Institute for War and Peace Reporting | Giving Voice, Driving Change
The July decision – which came amidst speculation that there was a deal struck to negotiate the surrender of former Bosnian Serb general Ratko Mladic to the Hague tribunal – has caused an uproar among liberals in Serbia, who stressed that the two still wielded lots of influence back home and could seriously interfere with the course of justice.
In the appeal, the prosecution chiefly argues that the trial chamber wrongly found that the two would reappear for trial after their release, saying that they never actually cooperated with the prosecution as the trial chamber said.
The trial chamber also undervalued the seriousness of the crimes the are alleged to have committed, which included “some of the most serious crimes against humanity”, according to the appeal.
The prosecution also says that the trial chamber may have placed too much weight on guarantees given by the authorities in Serbia and Montenegro that the two would appear for trial when summoned. The appeal says that Serbia and Montenegro have “persistently failed to cooperate with the International Tribunal for many years”.
Neither can the suspects be trusted outside of their cells, say the prosecution, noting that the trial chamber minimised the danger they may pose to victims and witnesses. Contrary to the trial chamber’s findings, the prosecutors say that Simatovic unlawfully influenced the testimony of a witness in the Milosevic trial.
Judge Theodor Meron, president of the Hague tribunal, has appointed judges to decide whether former Bosnian Serb soldier Radovan Stankovic should be transferred to Bosnia and Herzegovina for trial.
This is the third tribunal case to be officially considered for referral to local courts in former Yugoslavia.
He announced that judges Alphons Orie, O-Gon Kwon and Kevin Parker will be tasked with determining whether Stankovic should appear before a specialist war crimes court due to be up and running in Sarajevo by January 1995.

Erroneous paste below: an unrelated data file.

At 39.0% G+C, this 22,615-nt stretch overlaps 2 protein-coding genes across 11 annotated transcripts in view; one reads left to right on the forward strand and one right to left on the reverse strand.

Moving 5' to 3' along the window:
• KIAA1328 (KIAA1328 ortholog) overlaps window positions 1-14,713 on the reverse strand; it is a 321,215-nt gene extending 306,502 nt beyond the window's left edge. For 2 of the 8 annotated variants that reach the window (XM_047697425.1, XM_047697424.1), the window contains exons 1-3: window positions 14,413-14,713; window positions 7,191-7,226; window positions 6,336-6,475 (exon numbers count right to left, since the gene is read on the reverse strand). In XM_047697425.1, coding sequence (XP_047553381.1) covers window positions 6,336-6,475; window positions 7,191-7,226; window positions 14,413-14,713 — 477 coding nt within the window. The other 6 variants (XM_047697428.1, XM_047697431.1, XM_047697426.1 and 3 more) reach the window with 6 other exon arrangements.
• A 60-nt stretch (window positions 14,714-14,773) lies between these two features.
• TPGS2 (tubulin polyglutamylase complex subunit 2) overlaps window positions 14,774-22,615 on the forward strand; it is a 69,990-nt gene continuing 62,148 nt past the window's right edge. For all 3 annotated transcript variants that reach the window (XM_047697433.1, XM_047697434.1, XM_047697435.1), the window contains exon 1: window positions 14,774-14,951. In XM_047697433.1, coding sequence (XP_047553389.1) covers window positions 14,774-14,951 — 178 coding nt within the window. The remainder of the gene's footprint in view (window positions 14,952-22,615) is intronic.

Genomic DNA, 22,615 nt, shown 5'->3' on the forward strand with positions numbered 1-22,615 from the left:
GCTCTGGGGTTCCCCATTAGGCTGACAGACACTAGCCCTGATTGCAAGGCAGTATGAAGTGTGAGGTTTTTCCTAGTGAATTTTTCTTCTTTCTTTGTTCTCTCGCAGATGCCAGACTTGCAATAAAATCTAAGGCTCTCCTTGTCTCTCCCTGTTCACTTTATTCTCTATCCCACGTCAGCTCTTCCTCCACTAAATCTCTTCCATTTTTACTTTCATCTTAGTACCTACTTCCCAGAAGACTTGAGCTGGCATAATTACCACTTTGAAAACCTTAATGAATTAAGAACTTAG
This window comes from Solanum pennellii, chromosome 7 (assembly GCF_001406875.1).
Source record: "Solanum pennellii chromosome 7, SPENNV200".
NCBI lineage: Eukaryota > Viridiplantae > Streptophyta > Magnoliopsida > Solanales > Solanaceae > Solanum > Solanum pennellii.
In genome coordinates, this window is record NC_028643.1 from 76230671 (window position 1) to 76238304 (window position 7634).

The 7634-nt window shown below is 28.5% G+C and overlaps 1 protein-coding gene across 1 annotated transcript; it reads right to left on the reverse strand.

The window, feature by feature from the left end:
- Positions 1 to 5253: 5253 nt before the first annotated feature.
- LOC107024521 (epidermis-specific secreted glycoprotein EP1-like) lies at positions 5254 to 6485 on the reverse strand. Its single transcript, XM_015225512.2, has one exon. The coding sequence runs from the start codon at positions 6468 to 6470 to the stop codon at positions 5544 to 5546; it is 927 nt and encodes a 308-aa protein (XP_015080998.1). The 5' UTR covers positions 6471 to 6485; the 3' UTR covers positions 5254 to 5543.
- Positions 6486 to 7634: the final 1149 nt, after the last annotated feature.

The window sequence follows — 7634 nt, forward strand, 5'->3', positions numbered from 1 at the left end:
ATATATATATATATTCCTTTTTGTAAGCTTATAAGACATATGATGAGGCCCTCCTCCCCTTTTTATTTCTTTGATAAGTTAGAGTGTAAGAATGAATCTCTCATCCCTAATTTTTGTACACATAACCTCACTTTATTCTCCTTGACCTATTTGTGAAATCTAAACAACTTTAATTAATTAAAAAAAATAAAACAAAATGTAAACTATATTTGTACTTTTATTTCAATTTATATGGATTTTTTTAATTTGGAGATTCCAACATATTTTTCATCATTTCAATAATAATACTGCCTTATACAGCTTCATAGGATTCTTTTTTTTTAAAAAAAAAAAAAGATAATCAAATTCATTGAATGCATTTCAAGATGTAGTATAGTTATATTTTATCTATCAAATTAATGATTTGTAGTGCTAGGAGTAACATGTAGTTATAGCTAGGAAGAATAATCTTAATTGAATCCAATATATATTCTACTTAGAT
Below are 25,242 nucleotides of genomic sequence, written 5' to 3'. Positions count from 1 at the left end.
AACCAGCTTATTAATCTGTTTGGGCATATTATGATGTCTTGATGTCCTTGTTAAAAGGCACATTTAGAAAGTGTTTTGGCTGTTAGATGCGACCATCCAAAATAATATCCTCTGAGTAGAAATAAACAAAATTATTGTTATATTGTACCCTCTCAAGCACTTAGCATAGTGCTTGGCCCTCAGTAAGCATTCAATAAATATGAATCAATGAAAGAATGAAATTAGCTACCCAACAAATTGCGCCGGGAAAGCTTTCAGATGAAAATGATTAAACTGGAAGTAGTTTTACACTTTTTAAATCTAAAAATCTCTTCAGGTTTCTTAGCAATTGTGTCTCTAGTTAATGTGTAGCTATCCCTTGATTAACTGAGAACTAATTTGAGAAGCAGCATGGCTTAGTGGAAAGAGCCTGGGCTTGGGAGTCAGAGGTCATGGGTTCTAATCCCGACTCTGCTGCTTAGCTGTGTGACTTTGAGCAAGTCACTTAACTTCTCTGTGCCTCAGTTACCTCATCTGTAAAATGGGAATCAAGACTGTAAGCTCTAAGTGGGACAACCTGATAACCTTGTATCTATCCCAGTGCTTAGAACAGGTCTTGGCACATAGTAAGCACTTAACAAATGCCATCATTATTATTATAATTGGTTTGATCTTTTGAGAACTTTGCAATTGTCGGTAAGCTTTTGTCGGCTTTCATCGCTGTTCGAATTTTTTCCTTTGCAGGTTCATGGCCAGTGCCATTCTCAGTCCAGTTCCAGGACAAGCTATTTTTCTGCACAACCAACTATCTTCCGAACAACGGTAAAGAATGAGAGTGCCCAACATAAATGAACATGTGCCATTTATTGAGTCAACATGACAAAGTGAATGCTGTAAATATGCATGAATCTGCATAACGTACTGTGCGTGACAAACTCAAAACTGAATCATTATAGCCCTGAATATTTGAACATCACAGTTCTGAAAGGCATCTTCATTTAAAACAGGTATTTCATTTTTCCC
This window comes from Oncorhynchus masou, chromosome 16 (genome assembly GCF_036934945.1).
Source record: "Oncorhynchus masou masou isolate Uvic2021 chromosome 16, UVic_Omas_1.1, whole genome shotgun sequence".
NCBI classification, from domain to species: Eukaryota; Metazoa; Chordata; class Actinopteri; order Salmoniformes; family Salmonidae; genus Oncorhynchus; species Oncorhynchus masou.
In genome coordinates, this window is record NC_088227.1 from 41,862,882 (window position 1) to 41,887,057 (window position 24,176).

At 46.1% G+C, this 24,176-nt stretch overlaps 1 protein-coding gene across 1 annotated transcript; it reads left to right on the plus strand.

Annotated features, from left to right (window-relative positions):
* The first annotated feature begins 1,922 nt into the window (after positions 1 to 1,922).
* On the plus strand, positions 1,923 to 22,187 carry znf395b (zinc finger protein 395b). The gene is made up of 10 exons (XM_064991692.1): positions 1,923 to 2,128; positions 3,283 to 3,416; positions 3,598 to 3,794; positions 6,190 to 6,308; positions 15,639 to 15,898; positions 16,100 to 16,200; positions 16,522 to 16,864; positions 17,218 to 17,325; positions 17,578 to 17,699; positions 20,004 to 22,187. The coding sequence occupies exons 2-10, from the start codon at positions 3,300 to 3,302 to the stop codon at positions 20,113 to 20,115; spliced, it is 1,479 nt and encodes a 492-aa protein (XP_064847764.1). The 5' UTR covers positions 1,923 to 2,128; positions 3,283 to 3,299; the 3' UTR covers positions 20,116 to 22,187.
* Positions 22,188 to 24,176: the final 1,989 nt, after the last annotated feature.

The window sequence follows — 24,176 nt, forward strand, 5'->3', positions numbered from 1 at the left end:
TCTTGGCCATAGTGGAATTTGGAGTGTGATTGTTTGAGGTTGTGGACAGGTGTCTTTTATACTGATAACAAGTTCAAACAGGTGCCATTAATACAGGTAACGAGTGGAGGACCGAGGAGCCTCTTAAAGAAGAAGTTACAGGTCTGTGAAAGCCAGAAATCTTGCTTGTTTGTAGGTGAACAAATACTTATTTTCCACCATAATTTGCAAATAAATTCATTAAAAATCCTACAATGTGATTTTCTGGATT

Stankovic, who was arrested in July 2002, is charged in connection with a Serb attack on the town of Foca and its surrounding villages in 1992.
It is alleged that following the assault on the town, homes were burnt and many local Muslims detained. Prosecutors say female detainees were repeatedly raped and some forced to cook and clean in Serb soldiers’ houses while being subjected to regular sexual assaults.
Stankovic is charged with four counts of violations of the laws or customs of war and four counts of crimes against humanity, including rape and enslavement.
Referring defendants to courts in the Balkans is a crucial part of plans to wind down the Hague tribunal over coming years. Judges are already considering whether to send four other Bosnian Serbs – Zeljko Mejakic, Momcilo Gruban, Dusan Fustar and Dusko Knezevic – for trial in Sarajevo, and whether the case of Croatian army commanders Rahim Ademi and Mirko Norac should be transferred to Zagreb.
The upper house of the Bosnian parliament has passed a package of laws which will pave the way for senior war crimes trials to be carried out in the country’s domestic justice system.
A specialist war crimes court is due to begin holding trials in Sarajevo in January 2005.
Besides amendments to the law defining how this court will function, the new package includes provision for the transfer of cases there from the Hague tribunal and the use of evidence from tribunal proceedings in domestic trials. (see: Bosnia: War Crimes Trials Process Stalled, TU No 376, October 8, 2004)
The proposals were rejected by upper house representatives in late September but have since been amended.
The amended package has also been deemed acceptable by the high representative of international community in Bosnia.
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